Wednesday, November 16, 2011

a personal apocalypse

Did you know that in December of 2004, the 99942 Asteroid was discovered?

It was later named ASTEROID APOPHIS. Over 1,000 feet in diameter, the asteroid is the equivalent of 90 stories tall and weighs 25 million tons. NASA released the disturbing news in 2004's Christmas bulletin that Apophis will pass within very close proximity to Earth in the year 2029 which will alter its trajectory and give it an alarming chance of crashing into Earth on its return on April 13th, 2036. Apophis broke the record for the highest level on the Torino Scale, being a level 4 impact probability (and about a 1 in 42 chance). For this asteroid to hit anywhere on earth it would generate 68,000 times the force of the atomic bomb that destroyed Hiroshima. 

Coming from NASA, this wasn't just sensationalism. However the news ended up buried that day, beneath the more immediate news of the massive tsunami catastrophe that unfolded over the next day that year. 

Regardless, Apophis is still coming. In Egyptian mythology, Apep (or Apophis in Greek) was an evil demon, the deification of darkness and chaos, and thus opponent of light and Ma’at (order/truth). As the personification of all that was evil, Apep was seen as a giant snake, crocodile, serpent, or in later years, in a few cases, as a dragon, leading to titles such as Serpent from the Nile, and Evil lizard. The Mayans also had a snake god, Quetzalcoatl (the feathered serpent), who is prophesied to return at the end of each Age.

Why am I talking about this? Well, throughout my life I have had intense nightmares about catastrophic events--most often tsunamis, with massive tornadoes coming in second, and then frequent dreams in which there is something terribly wrong with the cosmos.

Scene from Lars Von Trier's Melancholia
My dreams of the cosmos gone wrong have always been the most disturbing, because they involve the foreknowledge that something has gone wrong up in the stars, maybe a planet out of orbit, stars burning out or other impending doom that would end all life on earth. But it doesn't come instantaneously. It is just the terrible dread that over the next days or weeks there would be nowhere to run, nowhere to hide because the earth was off its axis and everyone would slowly asphyxiate or fry or suffer the tidal waves and tornadoes. Sometimes I would be aware of my children in the dreams and that would be much worse because then I would have to worry about how I could protect them from the inevitable.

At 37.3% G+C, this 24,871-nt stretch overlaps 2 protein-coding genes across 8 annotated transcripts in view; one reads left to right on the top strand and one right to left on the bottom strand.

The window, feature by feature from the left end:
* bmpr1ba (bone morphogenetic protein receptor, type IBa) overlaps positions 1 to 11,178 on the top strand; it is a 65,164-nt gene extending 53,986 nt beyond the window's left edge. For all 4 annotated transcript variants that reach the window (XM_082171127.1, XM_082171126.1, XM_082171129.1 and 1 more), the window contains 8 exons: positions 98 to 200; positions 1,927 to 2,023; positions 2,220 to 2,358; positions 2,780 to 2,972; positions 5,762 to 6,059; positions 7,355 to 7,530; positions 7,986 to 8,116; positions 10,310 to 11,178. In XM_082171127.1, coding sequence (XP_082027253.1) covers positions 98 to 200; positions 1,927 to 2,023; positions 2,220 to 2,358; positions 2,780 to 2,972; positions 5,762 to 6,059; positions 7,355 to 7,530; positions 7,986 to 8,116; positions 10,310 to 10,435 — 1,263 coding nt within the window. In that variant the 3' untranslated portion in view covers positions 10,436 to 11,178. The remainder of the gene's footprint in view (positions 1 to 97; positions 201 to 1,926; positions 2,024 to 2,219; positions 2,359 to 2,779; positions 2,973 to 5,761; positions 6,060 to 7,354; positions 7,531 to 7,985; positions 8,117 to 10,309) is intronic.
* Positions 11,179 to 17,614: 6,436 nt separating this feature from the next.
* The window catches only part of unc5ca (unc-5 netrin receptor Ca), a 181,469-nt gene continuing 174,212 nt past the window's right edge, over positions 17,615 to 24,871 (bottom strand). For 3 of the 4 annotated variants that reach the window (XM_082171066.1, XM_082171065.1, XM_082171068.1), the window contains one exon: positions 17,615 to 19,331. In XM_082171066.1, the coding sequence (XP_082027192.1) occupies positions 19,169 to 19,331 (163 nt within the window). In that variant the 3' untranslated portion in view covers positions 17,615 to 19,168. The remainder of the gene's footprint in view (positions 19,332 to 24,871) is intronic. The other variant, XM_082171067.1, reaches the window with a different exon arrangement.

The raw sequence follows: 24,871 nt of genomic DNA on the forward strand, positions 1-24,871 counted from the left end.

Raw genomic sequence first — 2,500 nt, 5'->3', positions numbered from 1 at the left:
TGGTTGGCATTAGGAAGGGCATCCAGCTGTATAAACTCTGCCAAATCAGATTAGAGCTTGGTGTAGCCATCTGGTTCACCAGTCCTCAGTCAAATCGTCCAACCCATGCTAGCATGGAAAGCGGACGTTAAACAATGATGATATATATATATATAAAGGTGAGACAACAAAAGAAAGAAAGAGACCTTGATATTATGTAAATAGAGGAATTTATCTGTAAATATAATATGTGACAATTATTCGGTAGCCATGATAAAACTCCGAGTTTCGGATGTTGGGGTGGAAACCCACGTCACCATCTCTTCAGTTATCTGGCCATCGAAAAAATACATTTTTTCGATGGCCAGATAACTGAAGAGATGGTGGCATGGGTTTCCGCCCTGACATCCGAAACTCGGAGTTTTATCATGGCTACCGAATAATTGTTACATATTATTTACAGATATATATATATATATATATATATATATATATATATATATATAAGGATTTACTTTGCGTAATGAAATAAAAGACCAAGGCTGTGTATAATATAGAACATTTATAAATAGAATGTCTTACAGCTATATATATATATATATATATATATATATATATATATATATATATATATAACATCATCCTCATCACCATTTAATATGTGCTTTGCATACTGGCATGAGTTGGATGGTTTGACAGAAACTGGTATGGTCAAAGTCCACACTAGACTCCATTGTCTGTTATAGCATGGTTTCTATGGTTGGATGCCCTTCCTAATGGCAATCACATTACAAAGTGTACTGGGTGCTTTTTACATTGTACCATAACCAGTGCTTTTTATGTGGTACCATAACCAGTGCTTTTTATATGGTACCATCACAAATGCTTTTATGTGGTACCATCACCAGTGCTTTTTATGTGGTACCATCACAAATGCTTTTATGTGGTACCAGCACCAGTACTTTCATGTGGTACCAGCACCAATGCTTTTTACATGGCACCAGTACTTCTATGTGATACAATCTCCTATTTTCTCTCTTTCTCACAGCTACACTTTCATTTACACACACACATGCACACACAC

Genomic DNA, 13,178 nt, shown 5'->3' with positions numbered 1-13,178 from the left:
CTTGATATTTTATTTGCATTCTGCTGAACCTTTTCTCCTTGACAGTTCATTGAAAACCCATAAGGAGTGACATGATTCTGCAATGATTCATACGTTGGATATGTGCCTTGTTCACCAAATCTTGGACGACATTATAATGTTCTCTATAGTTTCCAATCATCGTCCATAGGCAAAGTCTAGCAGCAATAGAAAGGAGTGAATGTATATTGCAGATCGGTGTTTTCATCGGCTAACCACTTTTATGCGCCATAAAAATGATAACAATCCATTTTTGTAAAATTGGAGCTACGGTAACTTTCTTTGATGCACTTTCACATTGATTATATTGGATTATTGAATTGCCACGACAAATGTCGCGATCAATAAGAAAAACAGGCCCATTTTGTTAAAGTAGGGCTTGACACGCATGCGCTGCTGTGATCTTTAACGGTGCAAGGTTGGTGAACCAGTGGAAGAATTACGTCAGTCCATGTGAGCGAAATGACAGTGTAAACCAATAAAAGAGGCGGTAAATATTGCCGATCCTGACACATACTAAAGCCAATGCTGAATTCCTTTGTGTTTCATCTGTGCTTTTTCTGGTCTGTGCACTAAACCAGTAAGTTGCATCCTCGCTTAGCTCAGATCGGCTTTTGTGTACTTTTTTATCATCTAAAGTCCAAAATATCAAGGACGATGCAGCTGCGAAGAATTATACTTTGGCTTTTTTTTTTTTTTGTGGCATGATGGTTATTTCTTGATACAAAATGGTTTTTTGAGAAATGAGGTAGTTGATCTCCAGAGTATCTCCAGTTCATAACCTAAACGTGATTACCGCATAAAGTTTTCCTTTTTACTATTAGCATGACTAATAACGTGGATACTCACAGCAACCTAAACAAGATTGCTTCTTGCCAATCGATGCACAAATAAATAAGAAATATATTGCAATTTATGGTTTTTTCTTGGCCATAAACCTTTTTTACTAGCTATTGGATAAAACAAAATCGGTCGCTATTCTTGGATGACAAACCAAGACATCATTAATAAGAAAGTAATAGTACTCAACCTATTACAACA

When I saw the recent Lars Von Trier film, Melancholia, I was hypnotized. He calls it "a beautiful film about the end of the world." It was available via early screening on cable, so I have seen it many times now. However I would love to have chance to see this movie in a movie theater, which is like a sacred ritual to me to engage with the art.

An overturature to Wagner's "Tristan and Isolde" plays as dead birds fall from the sky and a rogue planet named "Melancholia" moves relentlessly towards earth. It is nothing like a disaster film, and it begins with a wedding reception, which is like a puppet show with everyone desperate to play their proper parts as the event unravels (except Justine). Guests go home, the groom leaves his one-day old failed marriage and the few remaining family members prepare for the event. At first everyone is convinced that the planetary event will just be the fly-by of a lifetime, missing impact with earth just as it has missed all previous planets. But calculations keep changing and all too late the false sense of security of a fly-by is gone as Melancholia is caught up in Earth's gravitational pull and slung right back at our planet. The three remaining family members each face their last moments of existence in their own way.